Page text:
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Acoustic Multiple Property Sensor System for Hypersonic Vehicle Thermal Protection System Ablation Measurements (AMPS-TPS)

Award Information
Agency: Department of Defense
Branch: Navy
Contract: N68335-21-C-0087
Agency Tracking Number: N202-129-0851
Amount: $139,978.00
Phase: Phase I
Program: SBIR
Solicitation Topic Code: N202-129
Solicitation Number: 20.2
Solicitation Year: 2020
Award Year: 2021
Award Start Date (Proposal Award Date): 2020-10-13
Award End Date (Contract End Date): 2021-04-13
Small Business Information
100 Remington Blvd
Ronkonkoma, NY 11779-1111
United States
DUNS: 078466424
HUBZone Owned: No
Woman Owned: No
Socially and Economically Disadvantaged: No
Principal Investigator
 George Papadopoulos
 (631) 974-7218
Business Contact
 Robert Bakos
Phone: (631) 793-8439
Research Institution

As hypersonic systems continue to mature, technology that is critical to making hypersonic flight a reality is the aerospace vehicle’s thermal protection system (TPS).  Extensive research has focused on various methods of cooling the vehicle using various passive or active methods, as well as novel materials, that include CMC’s (Carbon Matrix Composites), refractory metals, and ablatives.  Regarding ablation technology, knowledge of the ablator’s recession rate provides the thermal/structural engineer with valuable information for designing the vehicle structure for two competing requirements: minimal weight and drag, and surviving the high enthalpy/high temperature environment of hypersonic flight.  Other important reasons for determining/measuring ablation recession rates are accurate evaluation of a vehicle’s profile drag. Drag is not only a function of vehicle geometry but also a function of vehicle boundary layer characteristics that are affected by the vehicle’s ablative chemically reacting characteristics, influencing surface conditions, thermodynamic and transport properties in the boundary layer as well as heat transfer rates to the vehicle surface.  The Navy performs many Submarine Launched Ballistic Missile (SLBM) flight tests. Some of these Navy SLBM test vehicles fly with an Extended Navy Test Bed (ENTB) telemetry unit. The ENTB takes sensor outputs from on-board devices and transmits them to a ground station.  The opportunity exists to develop an ablation rate sensor technology for carbon/carbon nosetips, to package the sensor technology suitable for the Navy nosetip application, and to provide an electronic interface unit so as to pass the ablation rate data to an on-board telemetry unit such as an ENTB.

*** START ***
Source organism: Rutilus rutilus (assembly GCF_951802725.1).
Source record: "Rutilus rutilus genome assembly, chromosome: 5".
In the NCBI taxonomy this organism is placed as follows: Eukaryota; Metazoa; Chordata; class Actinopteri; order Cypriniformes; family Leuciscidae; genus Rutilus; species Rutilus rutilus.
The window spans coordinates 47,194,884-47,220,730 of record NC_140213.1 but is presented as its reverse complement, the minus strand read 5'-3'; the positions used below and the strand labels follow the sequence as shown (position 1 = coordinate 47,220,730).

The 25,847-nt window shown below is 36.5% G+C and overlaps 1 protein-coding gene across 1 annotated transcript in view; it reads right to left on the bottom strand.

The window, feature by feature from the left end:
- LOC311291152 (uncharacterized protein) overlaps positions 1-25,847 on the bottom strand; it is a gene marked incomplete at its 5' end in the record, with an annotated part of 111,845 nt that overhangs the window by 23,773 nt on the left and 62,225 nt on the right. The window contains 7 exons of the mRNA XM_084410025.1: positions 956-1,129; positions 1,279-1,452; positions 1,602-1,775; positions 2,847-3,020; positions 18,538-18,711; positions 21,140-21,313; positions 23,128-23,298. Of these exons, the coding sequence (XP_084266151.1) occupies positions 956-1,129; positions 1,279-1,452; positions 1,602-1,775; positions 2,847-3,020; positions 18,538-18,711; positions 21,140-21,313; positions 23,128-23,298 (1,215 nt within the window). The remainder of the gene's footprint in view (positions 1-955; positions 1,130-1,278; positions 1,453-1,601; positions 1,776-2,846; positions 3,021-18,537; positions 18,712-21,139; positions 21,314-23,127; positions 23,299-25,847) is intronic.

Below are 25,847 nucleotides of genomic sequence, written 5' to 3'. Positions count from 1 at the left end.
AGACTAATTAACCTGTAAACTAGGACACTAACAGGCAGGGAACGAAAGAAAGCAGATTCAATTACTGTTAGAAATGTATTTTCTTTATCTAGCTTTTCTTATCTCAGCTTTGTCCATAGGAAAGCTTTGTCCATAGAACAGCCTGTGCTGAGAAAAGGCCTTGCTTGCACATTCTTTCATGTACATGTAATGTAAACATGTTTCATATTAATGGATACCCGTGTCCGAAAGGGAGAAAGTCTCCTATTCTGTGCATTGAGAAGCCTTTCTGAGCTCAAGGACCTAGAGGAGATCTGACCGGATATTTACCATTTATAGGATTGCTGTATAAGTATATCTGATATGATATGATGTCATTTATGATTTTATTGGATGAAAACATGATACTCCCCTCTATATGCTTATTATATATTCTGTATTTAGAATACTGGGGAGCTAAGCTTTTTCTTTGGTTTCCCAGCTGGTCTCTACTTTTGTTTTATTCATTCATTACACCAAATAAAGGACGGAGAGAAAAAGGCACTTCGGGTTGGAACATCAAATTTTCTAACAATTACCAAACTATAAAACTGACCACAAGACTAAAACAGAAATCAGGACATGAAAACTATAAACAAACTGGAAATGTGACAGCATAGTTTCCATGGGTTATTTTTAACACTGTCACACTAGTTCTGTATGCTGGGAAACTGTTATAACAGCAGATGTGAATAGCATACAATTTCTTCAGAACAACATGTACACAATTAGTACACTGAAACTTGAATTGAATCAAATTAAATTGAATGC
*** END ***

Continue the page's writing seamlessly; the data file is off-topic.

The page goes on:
* Information listed above is at the time of submission. *

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